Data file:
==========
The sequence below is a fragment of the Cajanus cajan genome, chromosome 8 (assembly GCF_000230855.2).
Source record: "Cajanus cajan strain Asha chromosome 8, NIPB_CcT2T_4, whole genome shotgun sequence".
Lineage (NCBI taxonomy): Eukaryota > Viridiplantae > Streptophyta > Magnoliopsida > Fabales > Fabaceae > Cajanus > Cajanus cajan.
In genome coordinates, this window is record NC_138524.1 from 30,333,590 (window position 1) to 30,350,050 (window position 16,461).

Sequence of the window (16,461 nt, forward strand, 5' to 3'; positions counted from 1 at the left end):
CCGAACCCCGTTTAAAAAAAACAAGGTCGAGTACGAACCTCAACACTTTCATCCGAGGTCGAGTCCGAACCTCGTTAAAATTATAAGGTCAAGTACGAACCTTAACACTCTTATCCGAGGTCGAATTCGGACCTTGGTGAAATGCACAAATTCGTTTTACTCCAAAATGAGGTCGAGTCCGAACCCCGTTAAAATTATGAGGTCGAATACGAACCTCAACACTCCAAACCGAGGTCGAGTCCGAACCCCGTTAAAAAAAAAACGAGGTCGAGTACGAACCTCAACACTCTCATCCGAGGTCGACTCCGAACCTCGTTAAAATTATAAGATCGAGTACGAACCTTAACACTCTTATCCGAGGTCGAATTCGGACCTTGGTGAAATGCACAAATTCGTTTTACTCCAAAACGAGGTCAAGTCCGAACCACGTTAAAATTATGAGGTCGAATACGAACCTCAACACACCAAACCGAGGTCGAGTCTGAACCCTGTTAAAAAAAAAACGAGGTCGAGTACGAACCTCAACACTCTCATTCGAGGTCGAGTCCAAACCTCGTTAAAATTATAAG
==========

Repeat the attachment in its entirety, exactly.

The sequence below is a fragment of the Cajanus cajan genome, chromosome 8 (assembly GCF_000230855.2).
Source record: "Cajanus cajan strain Asha chromosome 8, NIPB_CcT2T_4, whole genome shotgun sequence".
Lineage (NCBI taxonomy): Eukaryota > Viridiplantae > Streptophyta > Magnoliopsida > Fabales > Fabaceae > Cajanus > Cajanus cajan.
In genome coordinates, this window is record NC_138524.1 from 30,333,590 (window position 1) to 30,350,050 (window position 16,461).

Sequence of the window (16,461 nt, forward strand, 5' to 3'; positions counted from 1 at the left end):
CCGAACCCCGTTTAAAAAAAACAAGGTCGAGTACGAACCTCAACACTTTCATCCGAGGTCGAGTCCGAACCTCGTTAAAATTATAAGGTCAAGTACGAACCTTAACACTCTTATCCGAGGTCGAATTCGGACCTTGGTGAAATGCACAAATTCGTTTTACTCCAAAATGAGGTCGAGTCCGAACCCCGTTAAAATTATGAGGTCGAATACGAACCTCAACACTCCAAACCGAGGTCGAGTCCGAACCCCGTTAAAAAAAAAACGAGGTCGAGTACGAACCTCAACACTCTCATCCGAGGTCGACTCCGAACCTCGTTAAAATTATAAGATCGAGTACGAACCTTAACACTCTTATCCGAGGTCGAATTCGGACCTTGGTGAAATGCACAAATTCGTTTTACTCCAAAACGAGGTCAAGTCCGAACCACGTTAAAATTATGAGGTCGAATACGAACCTCAACACACCAAACCGAGGTCGAGTCTGAACCCTGTTAAAAAAAAAACGAGGTCGAGTACGAACCTCAACACTCTCATTCGAGGTCGAGTCCAAACCTCGTTAAAATTATAAG